types used for registers would still be sensible (struct S* rather than i8*).

A less cheating approach would be to not actually create LLVM types when
converting things, but instead some kind of front-end fake types for which
you can do type refinement on "pointers"; refine "pointers" when everything
has been converted; and only then generate LLVM types out of the resulting
front-end types.

Ciao, Duncan.

Hi Chris,

Chris made major changes to the LLVM type system, which requires major changes
to dragonegg (c.f. the patch Chris applied to llvm-gcc). I'm on holiday which
is why I haven't taken care of it yet.

Yeah, sorry about that Duncan. I can't directly hack on the code, but I'm happy to answer questions when you get back.

there seems to be a nasty flaw in the scheme you devised for llvm-gcc, involving
arrays.

I believe it. I just did the minimal possible thing to get llvm-gcc to bootstrap for me, because some people have trouble letting go of the past, I'm sorry for the impact that had on dragonegg. Clang is at least working now :slight_smile:

Consider the following mutually recursive arrays of structs:

struct S has a field which is a pointer to array type A.
The element type of array type A is struct T.
struct T has a field which is a pointer to array type B.
The element type of array type B is struct S.

When trying to convert one of the structs or arrays, with the current scheme you
inevitably end up forming an array of opaque struct types. This immediately
blows up dragonegg because it wants to compute the array size to see if it needs
to append padding. It can blow up llvm-gcc too, because it also wants to get
the size of arrays in more exotic circumstances.

Do you have any suggestions on the best way to handle this?

Right, there are similar cases involving function pointers etc. For example, here's an evil case where converting a struct converts a function pointer that wants the struct being converted (kudos to Eli):

struct foo {
  void (*FP)(struct foo);
} g;

If you run this through clang, you get:

%struct.foo = type { {}* }
@g = common global %struct.foo zeroinitializer, align 8

and any uses of "FP" do a bitcast to the right type. The way this works in clang (and the attempt in llvm-gcc which probably is pretty close just in need of debugging) is that when a struct is being converted, if we go to convert a pointer underneath it, we disable converting the pointee (just returning {}). At one stage in its development, this was pretty hardcore: we were lowering stuff like:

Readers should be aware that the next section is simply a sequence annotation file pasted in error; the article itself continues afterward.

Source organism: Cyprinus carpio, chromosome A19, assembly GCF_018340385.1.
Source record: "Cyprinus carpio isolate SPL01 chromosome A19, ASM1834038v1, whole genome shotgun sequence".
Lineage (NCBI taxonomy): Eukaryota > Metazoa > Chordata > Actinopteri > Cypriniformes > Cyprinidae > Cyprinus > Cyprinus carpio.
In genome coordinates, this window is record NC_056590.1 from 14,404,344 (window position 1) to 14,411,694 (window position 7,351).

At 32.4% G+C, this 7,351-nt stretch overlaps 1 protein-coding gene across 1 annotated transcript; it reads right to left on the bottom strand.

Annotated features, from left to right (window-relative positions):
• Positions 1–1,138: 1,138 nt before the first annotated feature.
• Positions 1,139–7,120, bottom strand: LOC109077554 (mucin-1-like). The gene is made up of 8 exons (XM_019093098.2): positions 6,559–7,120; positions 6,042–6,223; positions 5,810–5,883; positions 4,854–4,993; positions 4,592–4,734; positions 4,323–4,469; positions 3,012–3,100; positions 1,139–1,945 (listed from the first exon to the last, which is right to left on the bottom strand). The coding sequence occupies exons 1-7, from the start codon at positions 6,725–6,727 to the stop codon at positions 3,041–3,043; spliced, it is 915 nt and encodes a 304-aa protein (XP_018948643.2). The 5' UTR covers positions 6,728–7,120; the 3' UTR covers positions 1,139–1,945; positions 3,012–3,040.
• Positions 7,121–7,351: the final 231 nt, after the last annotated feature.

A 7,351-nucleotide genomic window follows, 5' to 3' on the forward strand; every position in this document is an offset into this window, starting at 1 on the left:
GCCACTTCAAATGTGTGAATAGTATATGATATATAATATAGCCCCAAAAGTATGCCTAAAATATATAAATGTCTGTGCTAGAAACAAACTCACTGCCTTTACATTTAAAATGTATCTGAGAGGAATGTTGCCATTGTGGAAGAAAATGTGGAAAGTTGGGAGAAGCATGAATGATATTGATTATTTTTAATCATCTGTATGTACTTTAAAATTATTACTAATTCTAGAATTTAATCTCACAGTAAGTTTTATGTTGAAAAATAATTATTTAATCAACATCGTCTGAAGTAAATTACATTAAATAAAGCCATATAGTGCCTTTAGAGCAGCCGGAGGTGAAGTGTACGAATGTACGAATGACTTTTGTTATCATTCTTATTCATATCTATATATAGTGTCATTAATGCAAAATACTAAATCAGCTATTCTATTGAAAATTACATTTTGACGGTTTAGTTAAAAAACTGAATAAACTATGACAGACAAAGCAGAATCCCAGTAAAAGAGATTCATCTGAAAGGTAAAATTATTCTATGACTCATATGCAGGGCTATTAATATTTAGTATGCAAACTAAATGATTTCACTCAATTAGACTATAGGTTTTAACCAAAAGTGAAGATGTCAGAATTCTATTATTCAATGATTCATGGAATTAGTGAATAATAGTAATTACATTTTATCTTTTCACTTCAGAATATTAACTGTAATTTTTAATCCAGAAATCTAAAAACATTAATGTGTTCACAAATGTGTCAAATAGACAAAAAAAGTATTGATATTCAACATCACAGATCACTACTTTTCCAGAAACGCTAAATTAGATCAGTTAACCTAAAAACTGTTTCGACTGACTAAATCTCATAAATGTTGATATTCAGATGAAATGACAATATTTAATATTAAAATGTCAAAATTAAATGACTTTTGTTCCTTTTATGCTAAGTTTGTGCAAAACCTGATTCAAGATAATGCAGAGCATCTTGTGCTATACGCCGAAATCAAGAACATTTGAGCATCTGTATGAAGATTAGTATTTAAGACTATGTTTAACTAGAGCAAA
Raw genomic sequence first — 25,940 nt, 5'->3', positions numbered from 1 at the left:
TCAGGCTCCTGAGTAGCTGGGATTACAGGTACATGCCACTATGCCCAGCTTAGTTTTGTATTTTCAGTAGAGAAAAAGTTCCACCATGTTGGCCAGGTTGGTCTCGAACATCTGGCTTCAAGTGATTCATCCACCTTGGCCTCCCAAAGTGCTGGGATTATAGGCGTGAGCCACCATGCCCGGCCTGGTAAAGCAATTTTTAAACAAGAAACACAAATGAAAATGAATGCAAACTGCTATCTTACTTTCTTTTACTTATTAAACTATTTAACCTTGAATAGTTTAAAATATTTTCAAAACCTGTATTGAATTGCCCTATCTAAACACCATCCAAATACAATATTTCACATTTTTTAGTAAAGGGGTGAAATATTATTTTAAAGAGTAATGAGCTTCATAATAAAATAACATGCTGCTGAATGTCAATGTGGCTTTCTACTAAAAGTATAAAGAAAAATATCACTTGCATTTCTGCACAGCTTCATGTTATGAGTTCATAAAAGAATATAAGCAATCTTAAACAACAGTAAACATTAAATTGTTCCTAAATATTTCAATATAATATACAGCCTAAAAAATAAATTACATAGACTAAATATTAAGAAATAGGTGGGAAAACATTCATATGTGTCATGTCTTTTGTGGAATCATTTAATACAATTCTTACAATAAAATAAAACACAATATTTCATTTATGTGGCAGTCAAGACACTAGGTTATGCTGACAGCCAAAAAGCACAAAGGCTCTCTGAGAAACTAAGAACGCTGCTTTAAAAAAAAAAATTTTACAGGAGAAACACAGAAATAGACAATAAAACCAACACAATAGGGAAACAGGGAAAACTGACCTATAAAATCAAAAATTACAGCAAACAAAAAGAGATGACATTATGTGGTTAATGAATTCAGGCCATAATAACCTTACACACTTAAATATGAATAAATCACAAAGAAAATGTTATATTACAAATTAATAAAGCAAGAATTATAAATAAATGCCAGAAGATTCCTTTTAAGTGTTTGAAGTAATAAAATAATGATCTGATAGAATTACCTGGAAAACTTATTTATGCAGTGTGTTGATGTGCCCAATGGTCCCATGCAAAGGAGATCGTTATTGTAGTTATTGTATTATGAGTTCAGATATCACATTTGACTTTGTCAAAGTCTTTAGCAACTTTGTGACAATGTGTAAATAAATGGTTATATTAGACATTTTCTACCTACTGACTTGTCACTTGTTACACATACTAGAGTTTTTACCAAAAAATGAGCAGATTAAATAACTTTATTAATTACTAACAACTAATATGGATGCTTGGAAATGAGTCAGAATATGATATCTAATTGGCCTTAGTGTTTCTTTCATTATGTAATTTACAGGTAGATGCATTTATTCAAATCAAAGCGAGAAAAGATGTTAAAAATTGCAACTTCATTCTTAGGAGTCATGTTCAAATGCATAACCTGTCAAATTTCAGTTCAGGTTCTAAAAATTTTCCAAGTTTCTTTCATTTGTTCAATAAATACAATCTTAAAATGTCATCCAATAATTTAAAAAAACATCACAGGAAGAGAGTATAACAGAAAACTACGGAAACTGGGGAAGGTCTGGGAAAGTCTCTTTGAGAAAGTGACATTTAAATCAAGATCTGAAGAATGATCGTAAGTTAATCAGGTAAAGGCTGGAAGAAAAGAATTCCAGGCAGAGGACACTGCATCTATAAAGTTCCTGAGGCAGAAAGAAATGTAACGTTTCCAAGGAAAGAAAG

struct x { int a; };
struct y {
  struct x *P;
} h;

to y = "{ {}* }".

This is effectively your #3 below.

(3) convert all pointers to i8*. I'm not sure how much this would get in
the way of the optimizers. Note that dragonegg distinguishes between
register types and in-memory types (I think clang does the same), and pointer
types used for registers would still be sensible (struct S* rather than i8*).

Yep, I did this to beat out all of the assumptions in the clang IRGen that was assuming that the type return by a field access load was sane (they'd blow up when they got an unexpected {}* instead of a function pointer or whatever).

Once everything worked, I added the 'isSafeToConvert' logic in clang/lib/CodeGen/CodeGenTypes.cpp. The idea is that when converting the first "g" example, there is no way we can do better than {}*. OTOH, in the second "h" example there is no problem recursively converting X to a nice type, and isSafeToConvert returns true for it. Because we can recurse into it, we get pretty IR for that case (and this handles almost every other common case):

%struct.y = type { %struct.x* }
%struct.x = type { i32 }

@h = common global %struct.y zeroinitializer, align 8

This gets clang the benefit of getting pretty types that are maximally friendly to the optimizer (and the compiler hacking reading IR!) while still being able to fall back to an ugly type when it is required by conversion.

-Chris

Hi Chris, thanks for the pointers.

Right, there are similar cases involving function pointers etc. For example, here's an evil case where converting a struct converts a function pointer that wants the struct being converted (kudos to Eli):

struct foo {
   void (*FP)(struct foo);
} g;

I don't understand this - are function types with an opaque argument type not
allowed? If so, why aren't they allowed?

Ciao, Duncan.

As I understand it, conversion from a C function type to an LLVM
function type depends on target ABI details like whether a struct is
passed in multiple integer registers, and you can only work this out
properly if the parameter types and return type are complete.

Jay.

Hi Jay,